I’ve been feeding birds for a few years now and I’m pretty used to their feeding habits. Generally, they come in groups. Flocks of Goldfinches, a couple of Cardinals — orange or red and some orange babies, too. Lots of Nuthatches. The odd Blue Jay. Catbirds. Bluebirds. The other kind of Nuthatch. A few wandering Warblers of the green variety. Some miscellaneous birds I don’t always recognize and of course, a fair number of woodpeckers. Sparrows. Carolina Wrens. These days, a few Robins have come back. They were hit by a virus and went missing for a while. As did the Blue Jays.
This year, we haven’t had the huge number Brown-Headed Cowbirds we had last year. We had a few at the beginning of the season, but none since. We also haven’t had as many squirrels — regular Gray Eastern Squirrels — but we’ve had quite a few Red Squirrels and a few Least Chipmunks. No full-size chipmunks.
Putting water out on the deck has helped too. With all the small wet areas dried up during this drought, the birds and the squirrels all come a drink from the bowl. I fill it every other day, washing it out in between fillings. And now, every morning when I look out the window, I see dozens of birds. All different kinds. Instead of the flocks and sets, they come dashing in, hitting the feeders as if they’ve never seen food before. Many of them have gotten quite fat, so roly-poly that you wonder how they can sit on the edge of the feeder and actually get their beaks in there for the food. They look like brightly feathered tennis balls. Especially the Cardinals are hefty eaters!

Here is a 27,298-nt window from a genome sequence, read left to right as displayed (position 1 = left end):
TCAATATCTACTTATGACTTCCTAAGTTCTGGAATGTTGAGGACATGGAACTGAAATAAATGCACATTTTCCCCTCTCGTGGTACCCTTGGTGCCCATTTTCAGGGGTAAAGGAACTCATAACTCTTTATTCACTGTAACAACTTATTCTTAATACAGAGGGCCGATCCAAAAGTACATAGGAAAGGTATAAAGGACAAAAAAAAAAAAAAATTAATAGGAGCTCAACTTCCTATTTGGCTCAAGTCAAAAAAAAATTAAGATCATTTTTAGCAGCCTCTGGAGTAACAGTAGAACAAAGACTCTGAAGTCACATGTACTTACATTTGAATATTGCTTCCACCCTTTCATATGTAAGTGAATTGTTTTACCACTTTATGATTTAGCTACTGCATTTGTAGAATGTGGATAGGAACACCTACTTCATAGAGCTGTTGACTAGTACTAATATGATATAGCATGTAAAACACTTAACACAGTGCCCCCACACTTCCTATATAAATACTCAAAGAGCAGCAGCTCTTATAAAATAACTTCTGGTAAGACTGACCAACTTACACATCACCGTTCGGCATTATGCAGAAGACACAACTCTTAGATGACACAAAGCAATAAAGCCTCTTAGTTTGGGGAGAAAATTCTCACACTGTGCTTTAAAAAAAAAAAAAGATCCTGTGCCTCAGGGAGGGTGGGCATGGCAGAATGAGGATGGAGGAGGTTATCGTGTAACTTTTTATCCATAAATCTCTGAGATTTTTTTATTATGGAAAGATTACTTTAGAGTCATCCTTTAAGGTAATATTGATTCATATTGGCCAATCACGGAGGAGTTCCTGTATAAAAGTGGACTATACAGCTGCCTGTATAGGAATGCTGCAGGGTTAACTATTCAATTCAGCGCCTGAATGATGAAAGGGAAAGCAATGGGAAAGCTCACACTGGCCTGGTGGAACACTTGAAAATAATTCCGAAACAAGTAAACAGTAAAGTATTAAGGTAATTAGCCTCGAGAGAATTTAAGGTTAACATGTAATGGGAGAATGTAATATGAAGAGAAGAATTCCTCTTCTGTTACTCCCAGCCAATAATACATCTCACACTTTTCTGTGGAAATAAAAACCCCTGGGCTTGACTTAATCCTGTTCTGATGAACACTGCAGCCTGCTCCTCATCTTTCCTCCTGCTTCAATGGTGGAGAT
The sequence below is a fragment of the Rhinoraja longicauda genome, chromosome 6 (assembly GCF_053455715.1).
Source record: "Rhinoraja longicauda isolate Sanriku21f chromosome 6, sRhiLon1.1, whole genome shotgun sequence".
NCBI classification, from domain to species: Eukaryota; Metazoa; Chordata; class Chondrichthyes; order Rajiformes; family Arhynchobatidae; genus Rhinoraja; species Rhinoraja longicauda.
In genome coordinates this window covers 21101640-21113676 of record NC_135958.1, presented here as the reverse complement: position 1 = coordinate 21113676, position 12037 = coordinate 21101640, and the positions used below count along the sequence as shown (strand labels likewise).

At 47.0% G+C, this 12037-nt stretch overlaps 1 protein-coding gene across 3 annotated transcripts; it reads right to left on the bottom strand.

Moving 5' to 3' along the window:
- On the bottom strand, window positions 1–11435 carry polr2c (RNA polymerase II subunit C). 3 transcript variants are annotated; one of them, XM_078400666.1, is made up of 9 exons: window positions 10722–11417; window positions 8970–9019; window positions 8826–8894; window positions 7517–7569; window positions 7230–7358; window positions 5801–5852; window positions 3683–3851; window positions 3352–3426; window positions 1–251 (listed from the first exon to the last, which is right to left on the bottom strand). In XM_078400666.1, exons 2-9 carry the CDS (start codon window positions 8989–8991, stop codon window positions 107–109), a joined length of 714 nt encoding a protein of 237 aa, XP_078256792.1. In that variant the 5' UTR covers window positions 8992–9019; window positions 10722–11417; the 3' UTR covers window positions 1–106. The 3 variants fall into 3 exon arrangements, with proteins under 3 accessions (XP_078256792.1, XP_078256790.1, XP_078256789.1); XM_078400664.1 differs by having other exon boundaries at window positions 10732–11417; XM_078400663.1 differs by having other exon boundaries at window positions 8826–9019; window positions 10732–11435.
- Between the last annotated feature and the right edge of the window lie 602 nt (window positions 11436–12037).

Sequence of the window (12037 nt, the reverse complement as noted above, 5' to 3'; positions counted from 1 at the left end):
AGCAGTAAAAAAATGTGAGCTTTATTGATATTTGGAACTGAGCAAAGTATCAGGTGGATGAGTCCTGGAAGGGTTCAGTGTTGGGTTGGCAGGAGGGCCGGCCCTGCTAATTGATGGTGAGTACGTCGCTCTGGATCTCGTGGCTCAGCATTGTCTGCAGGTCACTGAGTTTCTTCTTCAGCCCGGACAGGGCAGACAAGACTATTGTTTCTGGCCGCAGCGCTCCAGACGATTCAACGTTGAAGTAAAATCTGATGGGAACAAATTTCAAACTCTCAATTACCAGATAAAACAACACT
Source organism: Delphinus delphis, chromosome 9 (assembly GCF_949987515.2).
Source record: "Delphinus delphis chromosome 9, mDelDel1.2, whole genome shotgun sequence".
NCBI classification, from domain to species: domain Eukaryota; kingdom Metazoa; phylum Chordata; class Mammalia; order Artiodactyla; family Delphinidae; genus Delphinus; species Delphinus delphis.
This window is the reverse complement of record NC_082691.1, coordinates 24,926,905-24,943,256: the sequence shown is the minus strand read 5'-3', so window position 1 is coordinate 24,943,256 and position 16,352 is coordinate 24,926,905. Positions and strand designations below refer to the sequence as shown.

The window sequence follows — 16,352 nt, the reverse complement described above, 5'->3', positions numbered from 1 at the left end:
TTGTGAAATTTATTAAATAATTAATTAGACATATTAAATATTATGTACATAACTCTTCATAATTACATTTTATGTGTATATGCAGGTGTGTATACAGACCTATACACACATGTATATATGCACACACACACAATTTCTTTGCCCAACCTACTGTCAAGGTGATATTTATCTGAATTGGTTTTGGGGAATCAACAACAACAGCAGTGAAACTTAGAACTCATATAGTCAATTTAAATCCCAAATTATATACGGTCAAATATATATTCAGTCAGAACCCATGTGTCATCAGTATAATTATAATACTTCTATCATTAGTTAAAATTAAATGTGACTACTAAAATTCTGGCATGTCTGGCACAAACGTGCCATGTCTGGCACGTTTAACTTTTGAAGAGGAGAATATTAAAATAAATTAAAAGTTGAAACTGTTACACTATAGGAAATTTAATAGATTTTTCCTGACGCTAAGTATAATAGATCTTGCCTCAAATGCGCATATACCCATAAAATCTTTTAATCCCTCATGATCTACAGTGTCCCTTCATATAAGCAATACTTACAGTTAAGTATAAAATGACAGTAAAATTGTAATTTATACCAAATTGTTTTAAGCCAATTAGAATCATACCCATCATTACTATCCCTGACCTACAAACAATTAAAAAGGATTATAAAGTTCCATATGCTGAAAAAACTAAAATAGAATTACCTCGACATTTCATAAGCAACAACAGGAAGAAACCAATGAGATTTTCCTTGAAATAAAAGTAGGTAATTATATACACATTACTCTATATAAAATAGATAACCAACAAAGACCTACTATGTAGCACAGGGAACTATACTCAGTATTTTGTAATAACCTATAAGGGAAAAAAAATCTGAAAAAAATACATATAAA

I know the Goldfinches are eating a lot because in October they will fly to Toronto (or nearby) to breed, then, in December, come back here again. I sometimes think we are the last safe patch for the birds, saving this last little bit of greenery. It makes me sad because I know when I am not here to feed them, no one will feed them and they will die as so many others have already done. That’s why I urge as many of you as I can to feed them. Feed the birds and feed the squirrels. If we are lucky enough to restore this world, it would be very nice to have some living things in it from these times.
I was reading a book called “A Boy And His Dog At the End of the World,” by C. A. Fletcher who is also the narrator. I couldn’t finish it. It was beautifully written and very well read, but it was painful to hear. I am already brooding over the destruction of our planet and there’s only so much sadness I can deal with. Twenty-twenty has not been a good year.